A Soviet reunion?

Moldova: After sweeping back to power, Communists may try to re-establish Moscow's hegemony.

March 01, 2001

IN THE ANCIENT land of Muscovy, two mileposts were recorded this week: former President Mikhail S. Gorbachev, who presided over the Soviet Union's dissolution, celebrated his 70th birthday and the former Soviet republic of Moldova returned Communists to power.

Tiny Moldova exists today largely as a legacy of Hitler's and Stalin's World War II treachery. Much of its territory was snatched from adjoining Romania. In fact, more than 64 percent of Moldovans are ethnically and linguistically Romanian.

When Moldova became independent a decade ago, its official language became Romanian. Ethnic strife produced skirmishes. The Russian army maintains military bases inside Moldova to protect its Slavic minority, which has declared a renegade Trans-Dniester republic.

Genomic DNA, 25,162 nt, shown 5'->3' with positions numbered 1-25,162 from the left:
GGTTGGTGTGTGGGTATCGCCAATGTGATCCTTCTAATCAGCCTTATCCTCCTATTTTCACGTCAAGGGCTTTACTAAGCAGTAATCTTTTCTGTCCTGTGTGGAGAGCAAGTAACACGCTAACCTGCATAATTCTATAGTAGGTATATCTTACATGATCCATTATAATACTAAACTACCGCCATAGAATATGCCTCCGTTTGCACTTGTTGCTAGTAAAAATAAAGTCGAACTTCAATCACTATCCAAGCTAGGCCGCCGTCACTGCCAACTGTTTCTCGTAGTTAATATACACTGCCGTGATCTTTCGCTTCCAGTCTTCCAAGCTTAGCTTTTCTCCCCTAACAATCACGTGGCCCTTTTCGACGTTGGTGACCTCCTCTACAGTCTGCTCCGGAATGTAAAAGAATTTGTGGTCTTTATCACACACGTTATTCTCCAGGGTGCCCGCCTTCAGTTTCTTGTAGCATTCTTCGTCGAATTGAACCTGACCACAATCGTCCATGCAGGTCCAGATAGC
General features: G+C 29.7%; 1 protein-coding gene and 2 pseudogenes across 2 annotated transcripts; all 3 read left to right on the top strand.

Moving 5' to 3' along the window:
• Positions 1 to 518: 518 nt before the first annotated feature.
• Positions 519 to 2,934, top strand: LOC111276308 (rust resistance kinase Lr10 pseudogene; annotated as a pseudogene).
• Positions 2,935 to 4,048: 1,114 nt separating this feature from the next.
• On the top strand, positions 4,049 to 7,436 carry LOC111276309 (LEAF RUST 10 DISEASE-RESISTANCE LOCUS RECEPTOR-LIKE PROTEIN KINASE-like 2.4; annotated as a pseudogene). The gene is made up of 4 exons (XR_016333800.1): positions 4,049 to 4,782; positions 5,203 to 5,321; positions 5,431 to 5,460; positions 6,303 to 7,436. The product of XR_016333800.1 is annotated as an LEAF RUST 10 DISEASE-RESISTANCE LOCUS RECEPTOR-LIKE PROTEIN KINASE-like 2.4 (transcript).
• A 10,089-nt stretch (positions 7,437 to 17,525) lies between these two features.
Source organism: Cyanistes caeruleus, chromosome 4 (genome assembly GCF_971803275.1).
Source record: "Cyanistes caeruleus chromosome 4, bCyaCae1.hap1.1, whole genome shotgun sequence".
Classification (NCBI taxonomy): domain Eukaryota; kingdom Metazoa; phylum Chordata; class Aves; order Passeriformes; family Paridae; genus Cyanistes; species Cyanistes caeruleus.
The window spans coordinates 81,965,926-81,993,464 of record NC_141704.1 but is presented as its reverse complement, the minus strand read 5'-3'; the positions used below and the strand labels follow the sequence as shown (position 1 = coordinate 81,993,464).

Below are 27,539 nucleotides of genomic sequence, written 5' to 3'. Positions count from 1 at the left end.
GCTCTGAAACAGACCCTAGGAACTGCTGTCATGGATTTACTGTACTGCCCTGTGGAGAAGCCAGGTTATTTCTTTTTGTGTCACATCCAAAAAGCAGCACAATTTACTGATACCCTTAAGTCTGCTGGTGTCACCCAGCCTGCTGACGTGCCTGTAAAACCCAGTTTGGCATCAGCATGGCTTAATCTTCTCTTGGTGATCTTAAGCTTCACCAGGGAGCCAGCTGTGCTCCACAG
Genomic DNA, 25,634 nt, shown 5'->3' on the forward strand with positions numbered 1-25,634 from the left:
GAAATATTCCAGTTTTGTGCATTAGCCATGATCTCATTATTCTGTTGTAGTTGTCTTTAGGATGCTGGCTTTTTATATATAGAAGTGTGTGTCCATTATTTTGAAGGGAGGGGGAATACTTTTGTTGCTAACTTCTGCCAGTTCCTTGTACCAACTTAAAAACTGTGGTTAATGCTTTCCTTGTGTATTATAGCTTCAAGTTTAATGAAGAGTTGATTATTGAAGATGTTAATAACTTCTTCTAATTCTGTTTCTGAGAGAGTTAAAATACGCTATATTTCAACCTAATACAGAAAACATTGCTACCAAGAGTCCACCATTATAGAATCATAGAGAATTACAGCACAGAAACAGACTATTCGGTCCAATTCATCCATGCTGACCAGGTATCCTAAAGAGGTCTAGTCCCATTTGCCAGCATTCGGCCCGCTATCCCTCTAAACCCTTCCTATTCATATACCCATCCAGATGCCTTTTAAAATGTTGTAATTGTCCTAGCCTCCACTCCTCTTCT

Ethnic polarization, combined with unhappiness over free-enterprise reforms, finally produced a backlash.

Communists were swept back to power in parliament elections last weekend. And since parliament also chooses the president, that office, too, will go to the Communists.

The Communist victory almost surely will produce jolting reverberations.

Russian will be re-established as an official language. Moldovan Communists also will endorse efforts to create a new confederation that might one day include much of the old Soviet Union.

This emerging union currently includes only Russia and Belarus. Moldova could be its third member-state.

The big prize in this reunification would be Ukraine, where the disenchanted population is divided and President Leonid Kuchma continues to fight for his political life.

Russian President Vladimir V. Putin has left no doubt of his desire to re-create Russia as the dominant Euro-Asian state.

Whether he sees eye to eye with Moldovan Communists on other issues does not matter: Moscow has now been given a vote of confidence by the new rulers of that distant republic.

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